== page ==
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Letters
May 17, 1999
Chris Webber is an arrogant punk. He's the epitome of everything that is wrong with the NBA.—BRADLEY SMITH, Atlanta
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May 17, 1999

Letters

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Chris Webber is an arrogant punk. He's the epitome of everything that is wrong with the NBA.
—BRADLEY SMITH, Atlanta

Webber, Pro and Con
As a Chris Webber fan, I enjoyed your article about his new life in Sacramento (A Whole New Rap, April 12). Despite the infamous timeout in the NCAA final and his problems with the law, he has turned his life around.
JEFFREY MORRIS, Atherton, Calif.

Surely you can find a more worthy subject for a feature than a man who claims to stand for something and has made a career out of doing exactly the opposite. Webber has no credibility. Enough searching for a heartwarming story in pro basketball—there probably isn't one.
TIMOTHY DE WITT, Clinton, Okla.

Give Us a Break
The assertion in INSIDE BASEBALL (April 12) that Washington, D.C., is not worthy of a major league baseball franchise because of the attendance at two exhibition games is both misguided and insulting. Those of us who live in or near the nation's capital have suffered through nearly 30 years of dashed hopes and broken promises. In exactly how many prospective season tickets, old-timers' games and overpriced exhibitions must we invest before Washington is again considered a big league town?
JAIME WRIGHT, Indian Head, Md.

Jeff Pearlman reports that "only" 50,577 fans showed up at RFK Stadium to watch two Cardinals-Expos exhibition games and that conditions at the ballpark were substandard. What he failed to mention were tickets that were expensive ($45 top price) and a promotion so limp that many fans learned about the games only after they had been played. Let me also point out that the Expos failed to draw 51,000 for any three-game series in Montreal last year. Moreover, it's unfair to expect D.C. to have first-class baseball facilities when it doesn't yet have a team.
KEVIN BROOM, McLean, Va.

All about Duval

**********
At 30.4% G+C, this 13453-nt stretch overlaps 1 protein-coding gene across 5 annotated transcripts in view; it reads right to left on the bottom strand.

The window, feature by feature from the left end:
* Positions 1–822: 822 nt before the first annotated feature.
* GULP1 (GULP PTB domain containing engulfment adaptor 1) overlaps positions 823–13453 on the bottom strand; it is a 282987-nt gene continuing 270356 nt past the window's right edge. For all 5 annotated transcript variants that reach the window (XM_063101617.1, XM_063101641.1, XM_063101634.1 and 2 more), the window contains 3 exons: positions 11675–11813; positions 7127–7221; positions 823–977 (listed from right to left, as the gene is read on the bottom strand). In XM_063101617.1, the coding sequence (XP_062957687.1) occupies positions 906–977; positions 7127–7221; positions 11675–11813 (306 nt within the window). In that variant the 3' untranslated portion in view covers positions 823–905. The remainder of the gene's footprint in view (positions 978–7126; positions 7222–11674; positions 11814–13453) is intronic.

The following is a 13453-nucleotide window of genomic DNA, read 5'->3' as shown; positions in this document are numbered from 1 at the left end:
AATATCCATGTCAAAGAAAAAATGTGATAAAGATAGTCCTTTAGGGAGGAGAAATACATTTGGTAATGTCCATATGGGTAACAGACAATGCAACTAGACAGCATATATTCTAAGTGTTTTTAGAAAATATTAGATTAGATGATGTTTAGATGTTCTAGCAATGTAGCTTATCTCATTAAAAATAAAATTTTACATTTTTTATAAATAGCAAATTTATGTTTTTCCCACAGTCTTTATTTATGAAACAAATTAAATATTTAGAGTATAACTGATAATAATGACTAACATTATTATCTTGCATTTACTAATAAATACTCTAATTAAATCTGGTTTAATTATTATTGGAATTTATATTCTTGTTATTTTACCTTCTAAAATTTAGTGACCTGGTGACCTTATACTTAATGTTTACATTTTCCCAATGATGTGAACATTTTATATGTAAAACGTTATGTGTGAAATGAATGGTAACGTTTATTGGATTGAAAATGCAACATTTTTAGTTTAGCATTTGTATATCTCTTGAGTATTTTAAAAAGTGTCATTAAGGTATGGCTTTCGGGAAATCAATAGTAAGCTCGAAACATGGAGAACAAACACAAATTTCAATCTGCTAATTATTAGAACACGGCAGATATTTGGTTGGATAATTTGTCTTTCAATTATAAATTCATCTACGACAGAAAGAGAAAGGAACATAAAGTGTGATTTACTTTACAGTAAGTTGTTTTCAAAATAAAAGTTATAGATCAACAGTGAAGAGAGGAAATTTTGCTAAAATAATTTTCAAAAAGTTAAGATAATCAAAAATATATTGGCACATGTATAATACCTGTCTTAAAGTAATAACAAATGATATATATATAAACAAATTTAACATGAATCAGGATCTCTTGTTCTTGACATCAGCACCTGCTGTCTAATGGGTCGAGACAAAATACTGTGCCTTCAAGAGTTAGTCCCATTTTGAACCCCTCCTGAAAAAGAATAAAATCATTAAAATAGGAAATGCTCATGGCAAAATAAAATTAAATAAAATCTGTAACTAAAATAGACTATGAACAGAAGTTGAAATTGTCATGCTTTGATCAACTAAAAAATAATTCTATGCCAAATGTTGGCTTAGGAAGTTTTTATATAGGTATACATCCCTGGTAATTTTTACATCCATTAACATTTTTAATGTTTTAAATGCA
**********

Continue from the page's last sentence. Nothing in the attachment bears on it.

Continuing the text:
I had little interest in golf before reading Gary Smith's article on David Duval (No Man Is an Island, April 12) because I viewed golfers as pretty boys with minimal athletic ability and less charisma. Golfers seemed like members of an elitist group who never had to sweat, endure, overcome or conquer. Smith's article changed my opinion. I now have someone to cheer for.
JOE LOCASCIO, Denver

While what happened to Duval as a child was a tragedy, thousands of people around the world suffer through equally devastating events every day. What happened to him doesn't make Duval special, nor does it excuse his behavior.
S. GRANT, Burlington, Vt.

Nothing is more appalling to me than the concept of golf as a sport, but even I was able to take something positive away from this article.
TIM NAULT, Juneau, Alaska

One of my ninth-grade English students stopped me before class today to show me your April 12 issue because he had noticed Gary Smith's name on the cover. Smith was brought to my attention by our librarian after his story about Jamila Wideman appeared in your magazine (Out of the Shadows, March 17, 1997). I was so impressed that I read the story aloud to my class. Next my students were looking on the Internet to find more articles by Smith, and one of them was inspired to become a writer thanks to him. I've not found another author who has aroused as much attention.
JILL SIANO, Mukilteo, Wash.

Duval comes across as a churlish, self-centered brat badly in need of a spanking. His brand of self-absorption belongs more in the NBA. Give me a champion with the grace of a Mark O'Meara, not this current crop of sullen egotists.
PAUL SMITH, Moraga, Calif.

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